Cheers - Dave
edit on 7/20.2016 by bobs_uruncle because: (no reason given)

posted on Jul, 20 2016 @ 09:00 PM
a reply to: halfoldman

Be careful brother and # them, I don't know how long it would be until I would be fighting in such a situation. My concerns for south Africans are many and you guys have always been my kind of people tough necks and patriots, and of course know how to use a weapon.

posted on Jul, 20 2016 @ 09:20 PM
a reply to: halfoldman

I'm not sure what is popular and not popular. SA has an incredible crime rate, I see that. Came out of Apartheid in only 1994.
I would guess the country is still unsettled. I am thinking anything coming even tip toeing into hate speech would be a poor idea.

posted on Jul, 20 2016 @ 09:23 PM
My personal view is that social media is such a broad, low-brow medium that no state should stoop to playing mod, shill or overseer, unless there's a clear pattern of attacking that state on a site or profile, or extremist recruitment.

I mean the alternative is turning citizens into spies, and making some tipsy rant front page news.

What does that say about the profession of journalism?
Is that why people go and study for years?
To turn some housewife's drunk rant into front-page news?
And anybody with a phone can set up a troll account.

It seems that social media is given a greater status than published books.
And there's a lot of books that could be considered more offensive than some nobody, ranging from comedy to history and political commentary.
In fact, if somebody wrote a passage from some books on social media they'd probably be dragged to the current "inquisition".

When will the burning of the books begin, or don't journalists read?
Why privilege finding offence in somebody's ramblings, who can be reported, unfriended and ignored?

Or is it all a political game?

Whatever the case, those who decide the way forward better think very carefully before they criminalize their own discourse.
(Just thinking of SA.)

They may also be creating martyrs and driving the true extremist elements underground.
And there are places to go truly anonymous on the Interwebs.
Of course, as also often happens, with too much heavy-handedness even left-wing majorities may become shocked, and decide they can't arrest us all, we're going to do this deliberately because there's safety in numbers.
Simply for the sake of free speech.

If it is a political game, it is a dangerous one that can backfire horribly.
edit on 20-7-2016 by halfoldman because: (no reason given)

posted on Jul, 20 2016 @ 09:41 PM
a reply to: halfoldman

Yup, I get ya. Honestly I almost always assume that people are censoring themselves for the sake of Geo-political safety and paranoia alike, and yes it's a hard line to walk, particularly since that line itself is generally vague and since the paranoia of those who choose to speak at all can fluctuate from day to day, circumstance to circumstance, and even from mood to mood. Still, that is the trade off we make to share our views with others at all.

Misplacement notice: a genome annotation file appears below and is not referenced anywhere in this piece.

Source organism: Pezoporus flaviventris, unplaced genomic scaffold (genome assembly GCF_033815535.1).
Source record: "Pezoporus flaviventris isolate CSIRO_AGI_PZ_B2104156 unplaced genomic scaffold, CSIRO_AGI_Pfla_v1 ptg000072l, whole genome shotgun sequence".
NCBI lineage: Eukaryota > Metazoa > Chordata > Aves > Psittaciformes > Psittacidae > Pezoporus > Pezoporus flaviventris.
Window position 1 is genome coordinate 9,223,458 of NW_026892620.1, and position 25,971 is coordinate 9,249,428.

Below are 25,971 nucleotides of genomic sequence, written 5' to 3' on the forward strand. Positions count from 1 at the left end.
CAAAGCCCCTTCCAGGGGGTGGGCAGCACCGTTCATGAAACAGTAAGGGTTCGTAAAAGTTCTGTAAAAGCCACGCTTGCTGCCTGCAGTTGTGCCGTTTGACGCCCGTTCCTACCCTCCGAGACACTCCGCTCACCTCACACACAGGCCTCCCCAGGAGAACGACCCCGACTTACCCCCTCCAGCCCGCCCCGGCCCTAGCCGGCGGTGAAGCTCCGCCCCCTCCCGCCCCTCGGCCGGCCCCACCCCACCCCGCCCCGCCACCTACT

To drive it home I'll also reiterate that in personal communications I try to avoid pushing my correspondents over, or even next to, that line, which in my opinion is a much easier mistake to make at times then crossing it yourself.

...but I thank you again for pointing it out to us. It's easy to forget at times which parts of the world are censored and to what extent. Perhaps I too am indulging too much in paranoia, but you rarely know until it's too late.

posted on Jul, 20 2016 @ 10:02 PM
I must say though, since the start of the year there have been campaigns that made South Africans more considerate perhaps in general about their public discourse.
It has been helpful in weeding out some of the tolls and extremists on some media sites.
People are more aware of what they post, and say to each other.
That can be a good thing.

But on the other hand ...
Well, I won't repeat myself.

Suffice to say it must be carefully approached by any state that truly wants cohesion.
Assuming that cohesion is what a state truly desires.
edit on 20-7-2016 by halfoldman because: (no reason given)

posted on Jul, 20 2016 @ 10:12 PM
a reply to: MaddenedRambler

Yeah exactly, before you know it's too late.

And then people realize freedom of speech is gone.
You can no longer criticize the ruling party or their apparatchiks and off-shoots.

And they were applauding the media process all the way (because somebody was being offensive, and you shared the bandwagon of being offended), until the first people were thrown in prison simply for their views.

Then it's too late.
Robespierre here we come.
It can go that way.
edit on 20-7-2016 by halfoldman because: (no reason given)